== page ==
Each module contains 3 ECTS. You choose a total of 10 modules/30 ECTS in the following module categories:
- 12-15 ECTS in technical scientific modules (TSM)
TSM modules teach profile-specific specialist skills and supplement the decentralised specialisation modules. - 9-12 ECTS in fundamental theoretical principles modules (FTP)
FTP modules deal with theoretical fundamentals such as higher mathematics, physics, information theory, chemistry, etc. They will teach more detailed, abstract scientific knowledge and help you to bridge the gap between abstraction and application that is so important for innovation. - 6-9 ECTS in context modules (CM)
CM modules will impart additional skills in areas such as technology management, business administration, communication, project management, patent law, contract law, etc.
In the module description (download pdf) you find the entire language information per module divided into the following categories:
- instruction
- documentation
- examination
The course starts with an overview of classical engineering physics with special emphasis of balance and constitutive equations (i.e., continuity equations and material laws). The basic concepts of vector analysis are applied to electrodynamics, various transport phenomena, mechanical elasticity and piezo-electric effects. The concept of tensors enables the description of important anisotropic effects of solid state physics. These effects are present in crystals as well as in layered material systems, which are more and more used in modern technology. The given overview facilitates the student’s understanding and application of numerical simulation methods (e.g., FEA, multiphysics).
Prerequisites
- Physics, analysis, linear algebra at Bachelor’s level ,
- The mathematical prerequisites are covered by the chapter 7-9 of [4]. The summaries of these chapters are in the appendix of this document.
Learning Objectives
- Students are familiar with the most important basic laws of engineering physics for isotropic materials in general view form, recognize analogies between different application areas and exploit these for analyzing systems
- Students know about the generalization of the laws for anisotropic materials and can interpret these, especially with regard to application in numerical simulation
- Students master vector analysis and the algebra of tensors together with the standard notation conventions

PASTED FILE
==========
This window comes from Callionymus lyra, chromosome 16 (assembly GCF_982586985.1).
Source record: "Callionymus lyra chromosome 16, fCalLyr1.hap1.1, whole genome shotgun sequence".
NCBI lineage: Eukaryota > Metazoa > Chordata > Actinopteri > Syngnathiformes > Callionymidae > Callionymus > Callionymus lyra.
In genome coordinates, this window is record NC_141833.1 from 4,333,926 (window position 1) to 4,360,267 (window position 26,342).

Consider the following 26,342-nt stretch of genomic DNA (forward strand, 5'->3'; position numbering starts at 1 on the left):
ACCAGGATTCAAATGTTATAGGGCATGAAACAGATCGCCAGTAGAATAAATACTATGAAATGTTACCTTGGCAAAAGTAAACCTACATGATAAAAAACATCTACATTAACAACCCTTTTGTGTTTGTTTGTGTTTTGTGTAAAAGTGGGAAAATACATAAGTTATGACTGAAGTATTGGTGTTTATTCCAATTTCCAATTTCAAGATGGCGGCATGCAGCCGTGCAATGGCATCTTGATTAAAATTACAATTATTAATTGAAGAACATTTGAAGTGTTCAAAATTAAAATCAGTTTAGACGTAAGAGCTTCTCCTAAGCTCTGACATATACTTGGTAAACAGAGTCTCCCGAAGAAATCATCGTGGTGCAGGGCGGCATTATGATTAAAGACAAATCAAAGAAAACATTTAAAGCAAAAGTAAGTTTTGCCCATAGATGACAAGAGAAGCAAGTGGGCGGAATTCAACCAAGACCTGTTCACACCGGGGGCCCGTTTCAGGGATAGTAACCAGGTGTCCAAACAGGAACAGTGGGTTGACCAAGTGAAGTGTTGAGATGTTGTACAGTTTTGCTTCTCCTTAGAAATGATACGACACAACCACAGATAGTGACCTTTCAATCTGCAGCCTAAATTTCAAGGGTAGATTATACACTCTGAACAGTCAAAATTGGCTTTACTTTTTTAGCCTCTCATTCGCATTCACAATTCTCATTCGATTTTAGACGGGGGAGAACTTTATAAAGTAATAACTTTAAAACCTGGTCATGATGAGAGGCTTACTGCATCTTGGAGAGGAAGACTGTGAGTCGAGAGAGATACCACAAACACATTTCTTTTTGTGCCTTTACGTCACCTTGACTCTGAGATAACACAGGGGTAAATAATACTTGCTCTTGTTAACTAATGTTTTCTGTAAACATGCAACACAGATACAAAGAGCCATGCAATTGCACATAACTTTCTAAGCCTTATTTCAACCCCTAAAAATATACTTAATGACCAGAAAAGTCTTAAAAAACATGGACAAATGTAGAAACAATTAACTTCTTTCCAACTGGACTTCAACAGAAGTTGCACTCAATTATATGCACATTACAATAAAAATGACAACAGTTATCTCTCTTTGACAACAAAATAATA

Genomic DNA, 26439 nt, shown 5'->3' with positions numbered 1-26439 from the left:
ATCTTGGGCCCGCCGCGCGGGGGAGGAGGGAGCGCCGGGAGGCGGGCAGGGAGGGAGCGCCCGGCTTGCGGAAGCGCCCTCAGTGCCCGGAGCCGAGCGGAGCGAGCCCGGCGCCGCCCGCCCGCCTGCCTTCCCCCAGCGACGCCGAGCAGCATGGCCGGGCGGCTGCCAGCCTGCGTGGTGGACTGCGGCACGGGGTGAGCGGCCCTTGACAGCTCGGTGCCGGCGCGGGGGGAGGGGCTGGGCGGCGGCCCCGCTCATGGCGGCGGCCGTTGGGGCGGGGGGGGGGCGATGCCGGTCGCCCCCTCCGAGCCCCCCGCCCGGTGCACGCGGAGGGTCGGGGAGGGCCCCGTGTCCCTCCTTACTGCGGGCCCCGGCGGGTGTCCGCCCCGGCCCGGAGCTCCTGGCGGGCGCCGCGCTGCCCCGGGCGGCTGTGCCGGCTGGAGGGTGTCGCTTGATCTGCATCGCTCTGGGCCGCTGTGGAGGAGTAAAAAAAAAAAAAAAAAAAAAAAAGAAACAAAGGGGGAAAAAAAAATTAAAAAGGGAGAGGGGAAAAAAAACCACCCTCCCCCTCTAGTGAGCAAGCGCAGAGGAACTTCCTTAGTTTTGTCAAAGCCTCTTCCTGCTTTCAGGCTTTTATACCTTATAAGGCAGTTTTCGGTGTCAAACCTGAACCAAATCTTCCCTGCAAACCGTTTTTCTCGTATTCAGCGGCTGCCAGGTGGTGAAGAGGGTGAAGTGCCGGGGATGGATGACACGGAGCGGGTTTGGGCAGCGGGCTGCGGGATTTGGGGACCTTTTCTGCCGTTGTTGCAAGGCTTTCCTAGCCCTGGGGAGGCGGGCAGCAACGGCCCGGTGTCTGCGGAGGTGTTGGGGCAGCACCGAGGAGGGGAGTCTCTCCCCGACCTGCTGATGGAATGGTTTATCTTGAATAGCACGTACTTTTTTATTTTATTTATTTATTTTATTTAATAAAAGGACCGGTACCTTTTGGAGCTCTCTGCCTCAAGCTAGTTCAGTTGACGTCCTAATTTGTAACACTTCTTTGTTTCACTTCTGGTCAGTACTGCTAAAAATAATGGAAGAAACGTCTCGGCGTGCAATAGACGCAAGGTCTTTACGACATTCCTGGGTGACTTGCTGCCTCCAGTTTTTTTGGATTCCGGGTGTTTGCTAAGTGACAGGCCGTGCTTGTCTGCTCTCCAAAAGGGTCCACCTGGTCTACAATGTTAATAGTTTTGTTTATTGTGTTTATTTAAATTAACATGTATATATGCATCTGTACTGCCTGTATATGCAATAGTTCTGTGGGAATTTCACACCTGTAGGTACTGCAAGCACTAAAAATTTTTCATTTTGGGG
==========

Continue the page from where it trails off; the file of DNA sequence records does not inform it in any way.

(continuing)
- Students understand the basics of electrodynamics and transport phenomena for anisotropic systems
- Students understand mechanical elasticity with 3D strain and stress states and are familiar with the material laws in general form for isotropic and anisotropic bodies
- Students understand the piezo-electric effect and its applications in engineering (sensors and actuators)
Contents of Module
- Recapitulation of isotropic material laws (Ohm, Hook, electric polarization, heat conduction)
- Introduction to vector and tensor calculation: scalar, vectorial and tensorial parameters, tensor algebra,
- Transformation behavior of vectors and tensors
- Hands-on calculation of vector analysis and tensoralgebra: electrodynamics and anisotropic transport phenomena
- Elasticity theory with emphasis on 3D stress states
- Piezo-effect: physical fundamentals
Week |
Subject |
MW1 |
Introduction, motivation, repetition of fundamental physical laws from engineering physics |
MW2 |
Scalars, vectors, divergence, gradient, curl |
MW3 |
Integral theorems and applications of vector analysis in physics |
MW4 |
Maxwell I: Electro- and magnetostatics |
MW5 |
Fundamental mathematical properties of tensors, transformations of tensors |
MW6 |
Transport phenomena, Ohm’s law, heat conduction and diffusion |
MW7 |
Elasticity: stress and distortion tensor, thermal expansion |
MW8 |
Elasticity: Hooke’s law, tensors of the fourth rank, engineering diagram |
MW9 |
Elasticity: 3D stress and distortion states |
MW10 |
Elasticity: 3D stress and distortion states |
MW11 |
Reserve |
MW12 |
Maxwell II: Electrodynamics |
MW13 |
Maxwell III: Waves, Maxwell |
MW14 |
Piezoelectricity |
Teaching and Learning Methods
Frontal teaching (approx. 60 %)
Presentation and discussion of case studies and problems, individual problem solving (approx. 40 %)
Literature
[1] R.E. Newham, Properties of Materials, Oxford, 2005
[2] J.F. Nye, Physical Properties of Crystals, Oxford Science Publication, 2004
[3] J.Tichy, Fundamentals of Piezoelectric Sensorics, Springer 2010
[4] E. Kreszig, Advanced Engineering Mathematics, 10th edition, Wiley, 2011
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